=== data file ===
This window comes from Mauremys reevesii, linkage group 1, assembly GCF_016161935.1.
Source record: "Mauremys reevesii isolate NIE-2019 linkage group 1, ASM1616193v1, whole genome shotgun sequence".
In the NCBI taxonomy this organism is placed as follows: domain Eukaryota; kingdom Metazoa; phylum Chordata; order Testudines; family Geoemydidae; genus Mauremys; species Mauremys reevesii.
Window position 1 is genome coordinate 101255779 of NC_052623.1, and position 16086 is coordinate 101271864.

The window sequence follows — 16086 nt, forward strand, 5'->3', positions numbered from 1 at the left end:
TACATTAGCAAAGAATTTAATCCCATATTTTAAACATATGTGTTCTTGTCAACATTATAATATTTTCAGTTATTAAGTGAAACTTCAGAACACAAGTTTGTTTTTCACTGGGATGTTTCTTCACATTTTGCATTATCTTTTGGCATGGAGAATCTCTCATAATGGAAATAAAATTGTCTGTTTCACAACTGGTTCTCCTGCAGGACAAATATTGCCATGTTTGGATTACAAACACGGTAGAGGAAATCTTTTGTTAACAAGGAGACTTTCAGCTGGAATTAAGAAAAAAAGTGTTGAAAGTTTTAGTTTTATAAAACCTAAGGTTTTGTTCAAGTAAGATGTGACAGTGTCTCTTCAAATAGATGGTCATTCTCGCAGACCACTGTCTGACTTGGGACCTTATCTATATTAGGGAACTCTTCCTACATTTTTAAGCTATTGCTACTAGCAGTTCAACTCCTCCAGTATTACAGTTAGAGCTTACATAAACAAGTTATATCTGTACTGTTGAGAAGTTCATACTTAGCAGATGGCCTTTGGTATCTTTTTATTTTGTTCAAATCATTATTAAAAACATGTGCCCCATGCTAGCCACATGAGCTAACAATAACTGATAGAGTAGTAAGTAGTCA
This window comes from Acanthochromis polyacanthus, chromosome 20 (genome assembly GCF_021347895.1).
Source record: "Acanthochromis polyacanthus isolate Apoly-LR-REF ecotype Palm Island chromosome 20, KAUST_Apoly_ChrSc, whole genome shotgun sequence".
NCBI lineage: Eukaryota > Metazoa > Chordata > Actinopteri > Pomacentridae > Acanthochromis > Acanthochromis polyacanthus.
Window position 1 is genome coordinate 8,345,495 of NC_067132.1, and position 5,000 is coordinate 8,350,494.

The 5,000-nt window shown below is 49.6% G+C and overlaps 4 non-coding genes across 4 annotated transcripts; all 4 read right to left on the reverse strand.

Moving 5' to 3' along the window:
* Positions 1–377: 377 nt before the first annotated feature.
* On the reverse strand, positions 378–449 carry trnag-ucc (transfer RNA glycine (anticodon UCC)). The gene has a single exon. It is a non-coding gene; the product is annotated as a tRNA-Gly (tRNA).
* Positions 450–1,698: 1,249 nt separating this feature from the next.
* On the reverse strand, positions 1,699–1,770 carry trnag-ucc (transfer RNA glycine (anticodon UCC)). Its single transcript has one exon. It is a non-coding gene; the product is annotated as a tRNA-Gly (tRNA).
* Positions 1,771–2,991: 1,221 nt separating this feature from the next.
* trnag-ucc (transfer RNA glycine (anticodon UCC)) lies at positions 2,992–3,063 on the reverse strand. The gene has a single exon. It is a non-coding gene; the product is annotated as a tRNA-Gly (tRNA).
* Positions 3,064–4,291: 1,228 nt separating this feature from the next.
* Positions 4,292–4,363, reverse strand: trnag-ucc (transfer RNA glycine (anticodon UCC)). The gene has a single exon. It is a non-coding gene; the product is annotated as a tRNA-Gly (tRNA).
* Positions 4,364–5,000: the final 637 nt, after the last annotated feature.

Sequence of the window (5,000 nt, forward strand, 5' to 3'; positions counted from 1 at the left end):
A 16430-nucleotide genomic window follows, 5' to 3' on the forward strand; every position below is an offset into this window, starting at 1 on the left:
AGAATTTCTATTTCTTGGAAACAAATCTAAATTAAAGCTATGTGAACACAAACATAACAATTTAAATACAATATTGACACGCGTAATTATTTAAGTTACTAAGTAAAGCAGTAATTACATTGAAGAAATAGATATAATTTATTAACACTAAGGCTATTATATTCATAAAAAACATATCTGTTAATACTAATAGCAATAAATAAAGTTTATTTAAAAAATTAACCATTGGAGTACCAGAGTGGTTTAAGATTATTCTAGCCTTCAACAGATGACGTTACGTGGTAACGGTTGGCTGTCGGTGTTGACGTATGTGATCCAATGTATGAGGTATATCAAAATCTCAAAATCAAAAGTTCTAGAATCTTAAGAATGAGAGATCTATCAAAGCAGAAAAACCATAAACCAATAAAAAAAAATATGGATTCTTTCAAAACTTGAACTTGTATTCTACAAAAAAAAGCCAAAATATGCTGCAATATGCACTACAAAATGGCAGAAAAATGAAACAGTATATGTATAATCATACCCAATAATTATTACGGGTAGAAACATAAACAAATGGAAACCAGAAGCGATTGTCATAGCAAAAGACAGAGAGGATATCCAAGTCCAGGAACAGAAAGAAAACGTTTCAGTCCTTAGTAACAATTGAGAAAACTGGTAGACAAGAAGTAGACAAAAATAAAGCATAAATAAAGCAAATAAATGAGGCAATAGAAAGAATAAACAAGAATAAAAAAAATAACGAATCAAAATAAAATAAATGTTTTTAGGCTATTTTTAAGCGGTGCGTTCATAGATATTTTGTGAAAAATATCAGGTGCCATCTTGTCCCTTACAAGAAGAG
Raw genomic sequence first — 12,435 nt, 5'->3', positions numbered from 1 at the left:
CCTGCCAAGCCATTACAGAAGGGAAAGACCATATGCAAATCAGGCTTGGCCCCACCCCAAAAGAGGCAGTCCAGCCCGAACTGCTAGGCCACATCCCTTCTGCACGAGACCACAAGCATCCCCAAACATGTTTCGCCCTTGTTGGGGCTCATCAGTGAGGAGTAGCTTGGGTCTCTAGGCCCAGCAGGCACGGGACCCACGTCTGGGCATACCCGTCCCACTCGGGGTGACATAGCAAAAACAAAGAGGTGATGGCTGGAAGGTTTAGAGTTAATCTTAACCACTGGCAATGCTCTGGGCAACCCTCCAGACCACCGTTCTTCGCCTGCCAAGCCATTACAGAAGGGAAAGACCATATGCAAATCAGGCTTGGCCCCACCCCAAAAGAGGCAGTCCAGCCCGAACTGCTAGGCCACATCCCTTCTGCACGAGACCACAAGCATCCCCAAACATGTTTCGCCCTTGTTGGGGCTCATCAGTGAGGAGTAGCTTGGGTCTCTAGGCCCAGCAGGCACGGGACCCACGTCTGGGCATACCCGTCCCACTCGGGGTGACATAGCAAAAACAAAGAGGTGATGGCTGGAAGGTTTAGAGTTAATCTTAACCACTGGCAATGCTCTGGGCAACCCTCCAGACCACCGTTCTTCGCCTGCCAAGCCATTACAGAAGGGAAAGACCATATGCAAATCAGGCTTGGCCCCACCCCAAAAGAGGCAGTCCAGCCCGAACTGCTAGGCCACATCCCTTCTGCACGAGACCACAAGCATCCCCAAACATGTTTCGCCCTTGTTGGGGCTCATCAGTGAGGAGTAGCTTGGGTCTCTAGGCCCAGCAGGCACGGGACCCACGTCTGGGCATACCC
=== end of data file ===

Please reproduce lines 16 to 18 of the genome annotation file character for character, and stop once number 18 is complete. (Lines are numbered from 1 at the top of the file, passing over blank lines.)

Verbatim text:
* On the reverse strand, positions 1,699–1,770 carry trnag-ucc (transfer RNA glycine (anticodon UCC)). Its single transcript has one exon. It is a non-coding gene; the product is annotated as a tRNA-Gly (tRNA).
* Positions 1,771–2,991: 1,221 nt separating this feature from the next.
* trnag-ucc (transfer RNA glycine (anticodon UCC)) lies at positions 2,992–3,063 on the reverse strand. The gene has a single exon. It is a non-coding gene; the product is annotated as a tRNA-Gly (tRNA).